The Daily Beast presents an article by its Moscow-based correspondent Anna Nemtsova, who depicts the situation in Nagorno Karabakh, saying that the Armenian diaspora in the West has helped turn the country into a surprising democracy.
The article reads:
“At sunset flocks of swallows race through the pink sky over the central square of Stepanakert, a city once bombed and largely destroyed in a the post-Soviet war between Armenia and Azerbaijan. In the 21 years since the heavy fighting ended, there is still occasional shooting around the frontier with Azerbaijan, but this capital of the self-proclaimed state — this early “breakaway republic” — of Nagorno Karabakh is peaceful,” the article begins.
Superficially, it resembles other quasi-nations dotting the map of the former Soviet Union: Abkhazia and South Ossetia, Transnistria and more recently the embattled self-proclaimed states of Donetsk and Luhansk in Ukraine. But where those have depended mainly on Russian backing, and critics would argue they are Russian creations, Nagorno Karabakh has found other sponsors, it says.
With some 150,000 people living here, it has support from a much greater population of ethnic Armenians around the world, and on a summer evening the veranda of the Florence Garden restaurant on the corner of the main square is full of Karabakh’s visiting benefactors. The sound of clinking glasses mingles with leisurely chatting in Armenian, French, English and Russian. The tranquil scene seems almost surreal, considering Karabakh’s war-torn history and its militarized present, the article notes.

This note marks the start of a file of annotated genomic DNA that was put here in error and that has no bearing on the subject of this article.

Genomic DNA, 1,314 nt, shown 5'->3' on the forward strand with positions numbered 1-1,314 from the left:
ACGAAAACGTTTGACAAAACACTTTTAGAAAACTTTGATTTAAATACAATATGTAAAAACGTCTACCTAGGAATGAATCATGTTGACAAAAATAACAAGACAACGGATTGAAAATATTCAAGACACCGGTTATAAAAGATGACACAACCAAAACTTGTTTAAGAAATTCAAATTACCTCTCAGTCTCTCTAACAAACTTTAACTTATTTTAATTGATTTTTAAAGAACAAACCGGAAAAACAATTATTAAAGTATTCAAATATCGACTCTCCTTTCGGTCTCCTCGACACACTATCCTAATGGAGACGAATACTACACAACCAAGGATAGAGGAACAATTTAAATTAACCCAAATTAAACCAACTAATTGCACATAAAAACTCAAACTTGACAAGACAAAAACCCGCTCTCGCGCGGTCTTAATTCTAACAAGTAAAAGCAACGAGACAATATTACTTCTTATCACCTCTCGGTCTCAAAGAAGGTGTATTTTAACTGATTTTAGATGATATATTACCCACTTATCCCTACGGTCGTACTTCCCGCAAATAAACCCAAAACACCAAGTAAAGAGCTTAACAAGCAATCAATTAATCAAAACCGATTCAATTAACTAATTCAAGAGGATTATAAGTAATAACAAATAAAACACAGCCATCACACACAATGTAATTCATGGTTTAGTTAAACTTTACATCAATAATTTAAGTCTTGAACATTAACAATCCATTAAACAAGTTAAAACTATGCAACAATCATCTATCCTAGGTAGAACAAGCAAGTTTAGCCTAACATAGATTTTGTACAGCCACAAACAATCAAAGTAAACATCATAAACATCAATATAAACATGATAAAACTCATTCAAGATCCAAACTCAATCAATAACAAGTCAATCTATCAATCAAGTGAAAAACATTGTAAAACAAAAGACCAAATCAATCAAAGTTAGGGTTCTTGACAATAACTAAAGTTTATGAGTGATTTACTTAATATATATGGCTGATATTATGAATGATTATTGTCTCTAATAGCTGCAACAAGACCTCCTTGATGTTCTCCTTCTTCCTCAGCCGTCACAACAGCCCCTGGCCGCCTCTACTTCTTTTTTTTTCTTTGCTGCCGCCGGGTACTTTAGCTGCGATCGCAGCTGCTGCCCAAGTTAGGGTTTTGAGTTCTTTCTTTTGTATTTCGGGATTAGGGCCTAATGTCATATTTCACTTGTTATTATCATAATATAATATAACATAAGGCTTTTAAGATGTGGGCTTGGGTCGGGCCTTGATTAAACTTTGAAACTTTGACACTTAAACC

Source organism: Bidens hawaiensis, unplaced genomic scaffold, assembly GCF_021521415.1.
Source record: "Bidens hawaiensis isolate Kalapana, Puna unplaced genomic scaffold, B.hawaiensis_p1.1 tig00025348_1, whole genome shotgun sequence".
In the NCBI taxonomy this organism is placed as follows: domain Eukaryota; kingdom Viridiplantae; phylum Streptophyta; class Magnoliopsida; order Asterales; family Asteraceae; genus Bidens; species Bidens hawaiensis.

To prevent traumatizing revolutions, the article says, Stepanakert made elections transparent and honest. Besides, the state is so tiny that it seems everyone knows everyone, and local officials are just too exposed to cheat the voters.
Araik Harutyunyan, the Prime Minister, told The Daily Beast that Nagorno Karabakh is different from the other internationally unrecognized states in the former Soviet Union. If Abkhazia, Transnistria, South Ossetia and the recently broken away and still fighting Donetsk and Luhansk republics embraced opaque authoritarian governments, Nagorno Karabakh demonstrated that with transparent and democratic presidential elections it could beat corruption and organized crime successfully.
One could leave a purse on a bench in the park and find it the next morning, locals told us. “Maybe we managed to cure the typical post-Soviet diseases because we are so isolated,” Harutyunyan said in a recent interview, then thought for a moment and conceded with a smile: “We are intolerant toward gays.”
Democracy is not the only goal for Nagorno Karabakh. Very soon, Harutyunyan promised, Karabakh would turn into a black caviar heaven, to demonstrate to Azerbaijan that they not only despise dictatorship, they can also grow rich: “In five years, our Golden Fish will produce and export tons of black caviar,” Harutyunyan said. Last year, Nagorno Karabakh founded the Golden Fish sturgeon farm thanks to a Swiss-Armenian investor, Vardan Semakesh, who was also the largest investor in the republic’s hydroelectric power plant.